Pano AI – The early minutes of a fire are critical, and initial response time determines the ultimate threat to lives and property. With most wildfires detected by bystanders and reported via 911, it can take hours to detect a fire, verify its exact location and size, and dispatch first responders. Pano AI allows us to receive real-time situational awareness regarding infrastructure and assets. We are performing field validation now and looking to implement in 2025.  

Vegetation management – We’re currently on a five-year cut cycle to analyze and cut if necessary (typical tree growth in five years is ten feet). Dangerous or hazardous trees are removed, including dead trees at risk of falling into overhead power lines.

System inspection – We have a program to visually inspect our system every three years. Our visual inspections include the use of infrared cameras on the feeder main lines.

Pole testing – Each power pole is tested every ten years (roughly 2,100 poles every year) for structural integrity. Poles that fail testing are replaced.

Substation testing – We hire a testing and maintenance company to test all the devices at our substations every five years.

SCADA control switching points – Allows dispatchers to quickly restore power to large parts of our distribution system using SCADA from our dispatch center.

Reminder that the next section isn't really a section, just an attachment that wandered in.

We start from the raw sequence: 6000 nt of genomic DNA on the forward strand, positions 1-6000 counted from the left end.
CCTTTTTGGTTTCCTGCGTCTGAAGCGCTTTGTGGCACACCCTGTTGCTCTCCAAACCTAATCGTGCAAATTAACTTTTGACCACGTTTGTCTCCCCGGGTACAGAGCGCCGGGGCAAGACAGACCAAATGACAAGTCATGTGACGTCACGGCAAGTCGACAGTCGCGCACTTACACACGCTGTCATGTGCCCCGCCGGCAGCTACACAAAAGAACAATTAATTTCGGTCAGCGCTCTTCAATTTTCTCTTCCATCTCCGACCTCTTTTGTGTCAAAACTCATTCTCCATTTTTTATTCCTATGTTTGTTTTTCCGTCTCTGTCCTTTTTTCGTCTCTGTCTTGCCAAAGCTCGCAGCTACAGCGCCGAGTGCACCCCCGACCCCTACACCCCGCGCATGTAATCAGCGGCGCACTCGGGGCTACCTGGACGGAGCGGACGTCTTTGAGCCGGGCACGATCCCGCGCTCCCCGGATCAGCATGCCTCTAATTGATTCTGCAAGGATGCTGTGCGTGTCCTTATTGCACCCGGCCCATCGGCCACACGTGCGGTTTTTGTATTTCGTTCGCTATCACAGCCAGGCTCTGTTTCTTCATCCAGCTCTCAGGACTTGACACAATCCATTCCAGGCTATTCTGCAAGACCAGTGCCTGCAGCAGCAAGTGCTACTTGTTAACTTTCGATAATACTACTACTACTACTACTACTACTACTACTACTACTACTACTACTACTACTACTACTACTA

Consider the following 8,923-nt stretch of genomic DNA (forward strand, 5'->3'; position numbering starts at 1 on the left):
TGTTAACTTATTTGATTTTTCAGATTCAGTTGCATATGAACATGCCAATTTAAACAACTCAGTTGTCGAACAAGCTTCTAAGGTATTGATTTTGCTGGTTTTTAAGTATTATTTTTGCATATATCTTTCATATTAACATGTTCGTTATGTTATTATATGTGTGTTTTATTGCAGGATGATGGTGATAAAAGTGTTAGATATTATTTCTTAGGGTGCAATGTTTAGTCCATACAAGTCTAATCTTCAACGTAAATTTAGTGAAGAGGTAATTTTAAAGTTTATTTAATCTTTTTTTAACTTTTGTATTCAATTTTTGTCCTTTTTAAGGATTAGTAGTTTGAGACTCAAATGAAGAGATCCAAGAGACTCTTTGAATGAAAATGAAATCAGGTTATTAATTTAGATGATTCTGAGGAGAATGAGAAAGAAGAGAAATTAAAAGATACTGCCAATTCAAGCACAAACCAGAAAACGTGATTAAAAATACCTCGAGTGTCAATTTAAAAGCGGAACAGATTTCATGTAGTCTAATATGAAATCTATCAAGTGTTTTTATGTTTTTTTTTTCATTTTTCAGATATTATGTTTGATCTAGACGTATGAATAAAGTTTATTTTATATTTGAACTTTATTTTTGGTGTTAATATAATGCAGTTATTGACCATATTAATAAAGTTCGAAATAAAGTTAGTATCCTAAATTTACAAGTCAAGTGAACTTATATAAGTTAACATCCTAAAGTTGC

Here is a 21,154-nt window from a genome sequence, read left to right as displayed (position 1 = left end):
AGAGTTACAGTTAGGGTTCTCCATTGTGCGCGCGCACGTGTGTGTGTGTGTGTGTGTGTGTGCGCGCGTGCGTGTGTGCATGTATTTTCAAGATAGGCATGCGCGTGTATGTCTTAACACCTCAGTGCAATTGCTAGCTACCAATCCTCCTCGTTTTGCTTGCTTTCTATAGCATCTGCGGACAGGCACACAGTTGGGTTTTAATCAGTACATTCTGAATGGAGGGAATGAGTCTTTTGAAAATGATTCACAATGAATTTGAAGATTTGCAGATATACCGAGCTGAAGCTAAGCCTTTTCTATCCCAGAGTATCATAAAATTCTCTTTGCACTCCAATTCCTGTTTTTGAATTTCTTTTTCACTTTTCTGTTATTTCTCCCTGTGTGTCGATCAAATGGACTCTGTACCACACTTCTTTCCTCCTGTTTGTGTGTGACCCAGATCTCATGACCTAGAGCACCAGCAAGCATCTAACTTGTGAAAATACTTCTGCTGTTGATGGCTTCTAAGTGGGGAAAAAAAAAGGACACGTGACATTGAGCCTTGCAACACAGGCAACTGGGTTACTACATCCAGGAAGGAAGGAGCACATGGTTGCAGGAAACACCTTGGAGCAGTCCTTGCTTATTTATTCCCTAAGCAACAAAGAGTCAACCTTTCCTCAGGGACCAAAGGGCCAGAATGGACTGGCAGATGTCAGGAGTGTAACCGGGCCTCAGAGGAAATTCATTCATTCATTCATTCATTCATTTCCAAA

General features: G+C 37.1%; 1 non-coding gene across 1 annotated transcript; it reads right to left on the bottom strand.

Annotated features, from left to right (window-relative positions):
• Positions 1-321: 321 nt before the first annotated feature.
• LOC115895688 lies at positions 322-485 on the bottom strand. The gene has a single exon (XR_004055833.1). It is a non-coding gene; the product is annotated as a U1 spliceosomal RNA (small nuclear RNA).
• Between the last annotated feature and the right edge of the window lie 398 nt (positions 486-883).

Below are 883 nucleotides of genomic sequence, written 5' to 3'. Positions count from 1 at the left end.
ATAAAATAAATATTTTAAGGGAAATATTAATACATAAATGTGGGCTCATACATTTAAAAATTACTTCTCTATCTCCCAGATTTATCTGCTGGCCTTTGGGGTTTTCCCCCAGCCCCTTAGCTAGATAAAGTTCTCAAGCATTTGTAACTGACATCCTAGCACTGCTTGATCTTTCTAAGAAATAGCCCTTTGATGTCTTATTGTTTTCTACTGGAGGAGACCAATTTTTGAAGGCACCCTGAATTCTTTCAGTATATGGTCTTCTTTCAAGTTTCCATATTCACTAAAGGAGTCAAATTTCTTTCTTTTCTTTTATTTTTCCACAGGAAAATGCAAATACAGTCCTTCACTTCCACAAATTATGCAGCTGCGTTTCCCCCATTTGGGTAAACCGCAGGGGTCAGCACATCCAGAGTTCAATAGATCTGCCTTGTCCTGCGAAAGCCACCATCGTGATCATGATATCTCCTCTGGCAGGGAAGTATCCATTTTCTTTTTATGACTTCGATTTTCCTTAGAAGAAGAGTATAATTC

Gilman/Carbondale transmission lines – Pursuing resilience projects to provide a backup in the event of a catastrophic loss of transmission lines or major substations.

Investigate all temporary faults on main feeders – Temporary faults can sometimes turn into permanent faults, so we spend the time to patrol our main feeders for all substation trips, even when the breaker successfully re-closes.

Monthly/Annual substation inspections – We inspect our substations monthly.  We also do an annual dissolved gas analysis (DGA) test for all of our substation transformers to look for increasing levels of certain gasses that can predict internal transformers issues.

Smart devices – We currently have over 70 devices in the field (reclosers and switches) that provide immediate notification of system disturbances throughout our system allowing us to quickly dispatch operations crews.

Smart meters – Provide real-time notification of system outages further narrowing down the location of system issues.

Automatic Vehicle Location (AVL) – Provides dispatchers information on the location of the operations personnel to efficiently dispatch and provide quick response.

How our members can be wildfire ready

It’s never too early to prepare. With wildfire season in mind, there are plenty of things that HCE would remind residents they can do to prepare themselves, their families and their homes, to reduce the risk of wildfire. Things like trimming shrubbery, clearing tree limbs that are close to a home, cleaning gutters, and keeping lawns mowed and watered are good first steps.

Residents should remove anything within a 15-foot radius around a powerline pole if possible and maintain unobstructed access to all HCE’s equipment, overhead and on the ground. Call HCE If anything looks amiss or concerning with HCE’s equipment.